Problem: Physician placed the M-Style Mityvac at 10 mm Hg then pumped it up to 50 mm Hg one minute later. The physician pulled for 20 seconds until delivery. Once delivered, the vacuum was released, but the doctor was unable to remove the suction device from the baby's head for approximately one minute. Finally, the doctor had to place their finger under vacuum head to release the suction. Small marks noted on the head of the baby. After a few hours, the marks were no longer visible, and the baby was discharged home with no further complications.
Device: Therapy Unit, Electroconvulsive
Manufacturer: Somatics, LLC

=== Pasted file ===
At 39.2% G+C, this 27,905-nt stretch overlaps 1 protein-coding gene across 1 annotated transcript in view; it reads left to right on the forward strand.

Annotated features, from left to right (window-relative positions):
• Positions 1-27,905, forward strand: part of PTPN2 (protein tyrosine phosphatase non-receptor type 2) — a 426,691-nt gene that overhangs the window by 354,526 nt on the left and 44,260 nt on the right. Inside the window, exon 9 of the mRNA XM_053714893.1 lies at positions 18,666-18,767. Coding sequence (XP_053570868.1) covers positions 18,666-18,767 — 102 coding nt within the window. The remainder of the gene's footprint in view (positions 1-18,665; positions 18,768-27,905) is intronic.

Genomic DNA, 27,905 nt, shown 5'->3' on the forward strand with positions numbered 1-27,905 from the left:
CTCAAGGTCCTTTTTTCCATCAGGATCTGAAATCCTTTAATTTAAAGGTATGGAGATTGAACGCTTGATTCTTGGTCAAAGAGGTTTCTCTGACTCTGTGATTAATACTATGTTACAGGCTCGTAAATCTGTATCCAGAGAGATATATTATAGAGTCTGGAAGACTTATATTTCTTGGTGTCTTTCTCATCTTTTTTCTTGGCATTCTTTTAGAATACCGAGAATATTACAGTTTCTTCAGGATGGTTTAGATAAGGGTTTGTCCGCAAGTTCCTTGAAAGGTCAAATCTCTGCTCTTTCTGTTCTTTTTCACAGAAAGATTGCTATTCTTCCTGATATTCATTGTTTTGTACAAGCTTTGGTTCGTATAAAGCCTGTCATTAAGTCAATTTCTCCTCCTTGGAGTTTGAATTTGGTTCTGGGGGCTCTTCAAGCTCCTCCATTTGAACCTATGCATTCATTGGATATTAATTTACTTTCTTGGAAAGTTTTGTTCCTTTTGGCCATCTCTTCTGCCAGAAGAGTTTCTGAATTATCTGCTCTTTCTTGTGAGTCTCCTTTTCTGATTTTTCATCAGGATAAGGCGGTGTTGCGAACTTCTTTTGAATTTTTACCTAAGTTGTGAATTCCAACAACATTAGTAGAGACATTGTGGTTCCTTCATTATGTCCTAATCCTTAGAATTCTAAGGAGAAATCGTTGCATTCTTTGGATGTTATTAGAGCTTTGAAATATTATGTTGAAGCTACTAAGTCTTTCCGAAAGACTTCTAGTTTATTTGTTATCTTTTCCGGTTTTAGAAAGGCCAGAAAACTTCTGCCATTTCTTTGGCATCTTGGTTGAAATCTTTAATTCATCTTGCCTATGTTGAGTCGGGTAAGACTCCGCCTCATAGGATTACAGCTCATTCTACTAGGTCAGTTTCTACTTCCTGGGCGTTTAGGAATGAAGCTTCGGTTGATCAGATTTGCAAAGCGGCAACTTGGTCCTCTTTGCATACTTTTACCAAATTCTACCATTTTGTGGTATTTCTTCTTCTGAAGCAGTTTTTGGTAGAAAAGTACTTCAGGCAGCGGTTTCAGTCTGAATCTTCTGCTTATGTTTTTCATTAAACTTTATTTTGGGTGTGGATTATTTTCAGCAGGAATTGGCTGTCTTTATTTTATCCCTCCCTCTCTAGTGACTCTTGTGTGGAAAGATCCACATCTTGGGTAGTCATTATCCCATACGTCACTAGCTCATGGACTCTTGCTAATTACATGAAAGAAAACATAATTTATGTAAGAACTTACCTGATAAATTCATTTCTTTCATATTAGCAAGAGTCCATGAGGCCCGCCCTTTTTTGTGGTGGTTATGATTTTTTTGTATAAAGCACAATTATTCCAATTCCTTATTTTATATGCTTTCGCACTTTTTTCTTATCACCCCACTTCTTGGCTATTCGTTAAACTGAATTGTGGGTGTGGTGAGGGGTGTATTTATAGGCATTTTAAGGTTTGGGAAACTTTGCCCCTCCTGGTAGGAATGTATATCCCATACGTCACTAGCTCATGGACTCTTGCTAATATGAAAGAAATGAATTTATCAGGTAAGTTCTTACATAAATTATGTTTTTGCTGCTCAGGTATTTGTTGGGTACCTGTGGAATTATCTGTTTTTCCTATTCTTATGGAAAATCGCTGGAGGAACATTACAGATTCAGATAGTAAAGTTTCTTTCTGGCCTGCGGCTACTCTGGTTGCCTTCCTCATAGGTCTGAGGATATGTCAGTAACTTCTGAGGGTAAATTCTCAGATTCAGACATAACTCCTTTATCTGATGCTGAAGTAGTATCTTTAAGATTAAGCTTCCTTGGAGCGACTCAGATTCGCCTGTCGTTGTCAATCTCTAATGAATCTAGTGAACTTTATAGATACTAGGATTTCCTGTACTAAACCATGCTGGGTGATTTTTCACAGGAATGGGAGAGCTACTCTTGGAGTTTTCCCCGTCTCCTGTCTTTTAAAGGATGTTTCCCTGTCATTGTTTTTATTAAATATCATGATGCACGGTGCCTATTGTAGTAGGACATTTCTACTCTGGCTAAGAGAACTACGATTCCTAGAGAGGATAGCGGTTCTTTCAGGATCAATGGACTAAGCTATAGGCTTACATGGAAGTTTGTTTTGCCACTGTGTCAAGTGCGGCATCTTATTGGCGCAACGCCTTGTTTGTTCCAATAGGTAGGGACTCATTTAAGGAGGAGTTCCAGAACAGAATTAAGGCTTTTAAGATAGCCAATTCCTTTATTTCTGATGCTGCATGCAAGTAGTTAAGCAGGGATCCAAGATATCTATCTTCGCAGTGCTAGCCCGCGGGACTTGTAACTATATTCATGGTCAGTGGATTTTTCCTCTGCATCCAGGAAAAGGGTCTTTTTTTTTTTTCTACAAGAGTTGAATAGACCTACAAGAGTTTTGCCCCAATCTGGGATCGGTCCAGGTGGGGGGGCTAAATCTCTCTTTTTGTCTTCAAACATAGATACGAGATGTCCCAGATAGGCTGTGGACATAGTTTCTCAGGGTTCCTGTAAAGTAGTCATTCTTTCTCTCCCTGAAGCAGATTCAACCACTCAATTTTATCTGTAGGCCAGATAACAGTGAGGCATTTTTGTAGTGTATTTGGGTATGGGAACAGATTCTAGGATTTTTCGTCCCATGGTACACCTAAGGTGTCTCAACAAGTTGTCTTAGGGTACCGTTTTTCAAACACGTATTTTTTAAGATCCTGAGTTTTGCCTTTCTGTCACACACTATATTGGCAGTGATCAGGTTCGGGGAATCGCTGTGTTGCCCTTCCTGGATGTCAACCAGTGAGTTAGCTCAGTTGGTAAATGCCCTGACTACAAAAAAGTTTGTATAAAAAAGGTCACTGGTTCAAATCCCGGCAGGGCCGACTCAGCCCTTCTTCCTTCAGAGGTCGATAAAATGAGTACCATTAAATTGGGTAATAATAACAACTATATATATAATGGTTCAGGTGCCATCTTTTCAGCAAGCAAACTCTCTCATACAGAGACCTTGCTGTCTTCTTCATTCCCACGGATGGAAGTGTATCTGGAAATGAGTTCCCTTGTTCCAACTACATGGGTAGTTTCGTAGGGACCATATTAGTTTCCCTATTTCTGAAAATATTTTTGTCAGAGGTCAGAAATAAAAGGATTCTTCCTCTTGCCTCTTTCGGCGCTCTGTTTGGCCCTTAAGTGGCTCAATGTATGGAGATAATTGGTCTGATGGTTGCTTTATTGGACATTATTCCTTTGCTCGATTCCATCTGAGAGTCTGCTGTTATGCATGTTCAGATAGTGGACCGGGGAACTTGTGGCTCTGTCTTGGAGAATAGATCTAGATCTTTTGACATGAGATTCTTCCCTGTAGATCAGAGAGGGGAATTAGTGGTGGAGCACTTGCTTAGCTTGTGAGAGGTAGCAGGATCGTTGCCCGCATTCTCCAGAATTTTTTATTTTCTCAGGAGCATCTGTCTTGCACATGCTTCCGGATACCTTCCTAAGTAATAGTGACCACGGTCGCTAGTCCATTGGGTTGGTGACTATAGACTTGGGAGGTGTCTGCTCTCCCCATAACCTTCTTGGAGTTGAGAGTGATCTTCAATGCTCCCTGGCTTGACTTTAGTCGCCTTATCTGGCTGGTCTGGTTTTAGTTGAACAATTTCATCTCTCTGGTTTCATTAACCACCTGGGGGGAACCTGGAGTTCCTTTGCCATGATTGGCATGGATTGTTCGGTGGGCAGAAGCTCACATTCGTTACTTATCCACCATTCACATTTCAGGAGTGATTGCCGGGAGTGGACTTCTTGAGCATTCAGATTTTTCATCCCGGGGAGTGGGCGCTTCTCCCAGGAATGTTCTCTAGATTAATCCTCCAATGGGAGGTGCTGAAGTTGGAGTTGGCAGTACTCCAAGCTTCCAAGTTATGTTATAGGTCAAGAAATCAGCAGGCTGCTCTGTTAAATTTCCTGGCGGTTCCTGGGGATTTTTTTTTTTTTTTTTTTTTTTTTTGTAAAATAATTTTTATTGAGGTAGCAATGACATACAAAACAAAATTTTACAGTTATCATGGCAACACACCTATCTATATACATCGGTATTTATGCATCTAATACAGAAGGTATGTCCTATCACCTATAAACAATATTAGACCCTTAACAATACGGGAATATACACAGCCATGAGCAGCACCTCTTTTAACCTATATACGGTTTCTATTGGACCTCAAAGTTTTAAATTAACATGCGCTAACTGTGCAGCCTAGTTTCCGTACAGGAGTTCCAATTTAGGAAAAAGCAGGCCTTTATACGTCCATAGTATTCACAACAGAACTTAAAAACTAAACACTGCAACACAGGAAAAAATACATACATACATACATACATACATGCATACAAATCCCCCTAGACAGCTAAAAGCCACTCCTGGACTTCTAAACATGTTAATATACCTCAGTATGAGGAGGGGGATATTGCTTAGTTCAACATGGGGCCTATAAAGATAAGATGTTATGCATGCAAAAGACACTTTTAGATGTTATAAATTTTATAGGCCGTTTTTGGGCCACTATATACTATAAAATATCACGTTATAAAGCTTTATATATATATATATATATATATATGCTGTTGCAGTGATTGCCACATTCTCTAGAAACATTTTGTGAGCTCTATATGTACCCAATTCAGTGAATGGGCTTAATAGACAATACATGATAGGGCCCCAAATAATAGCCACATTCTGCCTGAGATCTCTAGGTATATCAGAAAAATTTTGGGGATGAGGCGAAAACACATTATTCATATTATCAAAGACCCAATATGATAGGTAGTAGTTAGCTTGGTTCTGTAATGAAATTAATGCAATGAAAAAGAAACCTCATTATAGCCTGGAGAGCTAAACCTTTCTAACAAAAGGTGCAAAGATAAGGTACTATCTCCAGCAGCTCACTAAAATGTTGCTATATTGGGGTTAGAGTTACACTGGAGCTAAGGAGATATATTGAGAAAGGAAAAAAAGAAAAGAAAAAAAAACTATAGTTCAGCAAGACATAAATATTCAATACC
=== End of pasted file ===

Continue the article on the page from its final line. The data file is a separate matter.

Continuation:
Problem: The patient was scheduled to have electroconvulsive therapy (ECT) treatment. The patient was attached to the ECT machine, and when the unit was turn on, while the doctor was checking the electrical amount to be administered, the machine shocked the patient without the doctor pressing the treatment button. The machine was immediately unplugged and the anesthesia and medical staff assessed the patient for any problems. When the device was returned to the manufacturer, the factory found that the actual push button for the Treat switch was inserted the wrong way. This could have caused the switch to stick in the treat mode, and could have caused the problem. One way, the switch works smoothly, the other way it can stick in the "in" position. The manufacturer stated that with the red button, if it is put in upside down, it will stick every 2-3 times. Therefore, they have started using a yellow button, (Part# SW201P for $14) because it can be inserted in any orientation and it will work appropriately. However, the equipment used during this incident already had a yellow button (not a red one), which apparently can not be inserted "upside down". Additionally, the unit had been used for months and has not stuck before, thus, this explanation did not apply to our unit. Currently, the cause of the problem has not yet been identified.